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  5. Lisabet,

    Decisions never really do turn out the way you expect them to. I have found the most offhand events sometimes have the greatest impact on my life. Meanwhile, things I sweat and swear over and am certain will make or break me come down to absolutely nothing in the end. I've tried very hard since those days when I was so miserable to not get caught up in that stressful attitude again. I want to take whatever comes along and just deal with it as it happens.

    Have a wonderful weekend!

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  6. Secretia,

    Oh yes, the 87th problem is futile. Trying to never have problems will always fail. It's just best to let go and see how things turn out. I've been learning that lesson all over again lately as I watch my kids go through school. I can't do their work for them or make them get good grades. I can only offer guidance and enforce discipline when they don't do what they need to do in school. That's not been a fun position to be in, but I'm starting to let go of the frustration in it, and have told both girls it's up to them how they do in school. I'm not going to yell about it anymore, just enforce the rules and take away privileges if they don't do their work. That attitude has already taken a load of stress off my shoulders.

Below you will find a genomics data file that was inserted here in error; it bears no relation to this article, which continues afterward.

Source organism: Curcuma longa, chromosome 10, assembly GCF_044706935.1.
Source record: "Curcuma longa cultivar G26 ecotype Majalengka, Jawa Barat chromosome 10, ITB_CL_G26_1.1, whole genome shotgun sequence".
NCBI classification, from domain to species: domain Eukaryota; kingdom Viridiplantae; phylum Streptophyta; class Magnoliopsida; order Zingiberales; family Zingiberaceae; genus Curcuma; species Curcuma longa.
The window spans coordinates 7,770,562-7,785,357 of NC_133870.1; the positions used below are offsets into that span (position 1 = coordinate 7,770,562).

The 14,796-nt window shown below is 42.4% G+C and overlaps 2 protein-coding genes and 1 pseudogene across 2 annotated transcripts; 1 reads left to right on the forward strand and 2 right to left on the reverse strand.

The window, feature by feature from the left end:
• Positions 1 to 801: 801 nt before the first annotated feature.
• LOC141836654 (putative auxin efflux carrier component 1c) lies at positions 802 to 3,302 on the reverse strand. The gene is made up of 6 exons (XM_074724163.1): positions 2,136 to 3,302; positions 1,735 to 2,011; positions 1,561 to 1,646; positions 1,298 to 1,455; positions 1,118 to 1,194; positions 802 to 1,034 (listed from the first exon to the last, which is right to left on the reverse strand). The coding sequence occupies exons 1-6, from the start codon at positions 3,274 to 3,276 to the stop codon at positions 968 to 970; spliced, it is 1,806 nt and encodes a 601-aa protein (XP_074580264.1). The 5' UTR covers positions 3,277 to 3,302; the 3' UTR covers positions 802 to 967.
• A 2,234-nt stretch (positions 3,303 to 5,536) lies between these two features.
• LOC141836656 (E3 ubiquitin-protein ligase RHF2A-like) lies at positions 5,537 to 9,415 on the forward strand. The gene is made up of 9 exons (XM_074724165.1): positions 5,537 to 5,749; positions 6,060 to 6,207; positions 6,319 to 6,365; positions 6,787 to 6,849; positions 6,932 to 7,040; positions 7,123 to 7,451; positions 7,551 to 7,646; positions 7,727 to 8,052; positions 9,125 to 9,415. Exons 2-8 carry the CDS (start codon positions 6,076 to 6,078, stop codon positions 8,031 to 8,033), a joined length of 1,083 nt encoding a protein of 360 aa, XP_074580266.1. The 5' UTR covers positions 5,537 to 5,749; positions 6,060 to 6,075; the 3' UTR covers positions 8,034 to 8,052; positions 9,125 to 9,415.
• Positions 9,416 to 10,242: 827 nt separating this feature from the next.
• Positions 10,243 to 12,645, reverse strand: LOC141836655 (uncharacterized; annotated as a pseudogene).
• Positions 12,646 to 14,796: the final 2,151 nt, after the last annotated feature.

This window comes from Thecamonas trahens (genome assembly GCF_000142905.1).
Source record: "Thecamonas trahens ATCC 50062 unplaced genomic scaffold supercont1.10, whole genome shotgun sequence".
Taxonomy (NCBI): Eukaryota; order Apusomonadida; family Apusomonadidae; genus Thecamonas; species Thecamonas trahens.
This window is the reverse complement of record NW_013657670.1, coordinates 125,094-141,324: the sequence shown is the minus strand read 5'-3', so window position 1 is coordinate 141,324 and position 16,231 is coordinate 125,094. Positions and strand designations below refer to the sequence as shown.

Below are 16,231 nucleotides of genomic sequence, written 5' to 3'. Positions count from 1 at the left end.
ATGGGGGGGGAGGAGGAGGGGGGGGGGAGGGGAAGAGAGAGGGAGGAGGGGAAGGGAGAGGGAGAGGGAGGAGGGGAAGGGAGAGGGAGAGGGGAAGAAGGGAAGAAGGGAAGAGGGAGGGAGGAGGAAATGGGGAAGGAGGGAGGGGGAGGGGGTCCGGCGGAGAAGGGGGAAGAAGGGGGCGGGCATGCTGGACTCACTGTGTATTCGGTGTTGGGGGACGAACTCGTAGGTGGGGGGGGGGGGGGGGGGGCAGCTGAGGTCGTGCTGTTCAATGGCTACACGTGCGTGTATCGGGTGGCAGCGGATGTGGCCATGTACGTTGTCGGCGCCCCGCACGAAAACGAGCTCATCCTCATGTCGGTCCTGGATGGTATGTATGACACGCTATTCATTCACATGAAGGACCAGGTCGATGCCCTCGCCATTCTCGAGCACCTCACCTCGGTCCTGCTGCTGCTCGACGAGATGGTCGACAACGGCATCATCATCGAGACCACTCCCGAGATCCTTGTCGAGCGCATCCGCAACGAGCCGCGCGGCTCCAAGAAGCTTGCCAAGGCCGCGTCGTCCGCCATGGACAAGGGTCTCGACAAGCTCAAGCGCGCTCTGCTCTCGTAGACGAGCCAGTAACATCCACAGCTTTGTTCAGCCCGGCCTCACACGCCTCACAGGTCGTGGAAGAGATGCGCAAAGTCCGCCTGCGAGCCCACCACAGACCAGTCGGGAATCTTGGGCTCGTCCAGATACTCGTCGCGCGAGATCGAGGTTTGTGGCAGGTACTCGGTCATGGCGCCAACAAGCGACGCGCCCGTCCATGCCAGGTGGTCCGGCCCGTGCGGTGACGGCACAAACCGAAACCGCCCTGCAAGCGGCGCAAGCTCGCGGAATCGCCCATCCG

Have a great weekend!

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  7. Hi Helen!

    I always admireteh relationship you and your husband have. I think its unique. I know your husband appreciates your sacrifices too. Life is short. Can't sweat the small stuff. Very good post.

    Garce

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  8. Thank you Garce ;) I consider myself very lucky to be married to the Hubster. He's extremely patient and has been very supportive in all my endeavors, no matter how crazy they seem.

    Have a wonderful weekend!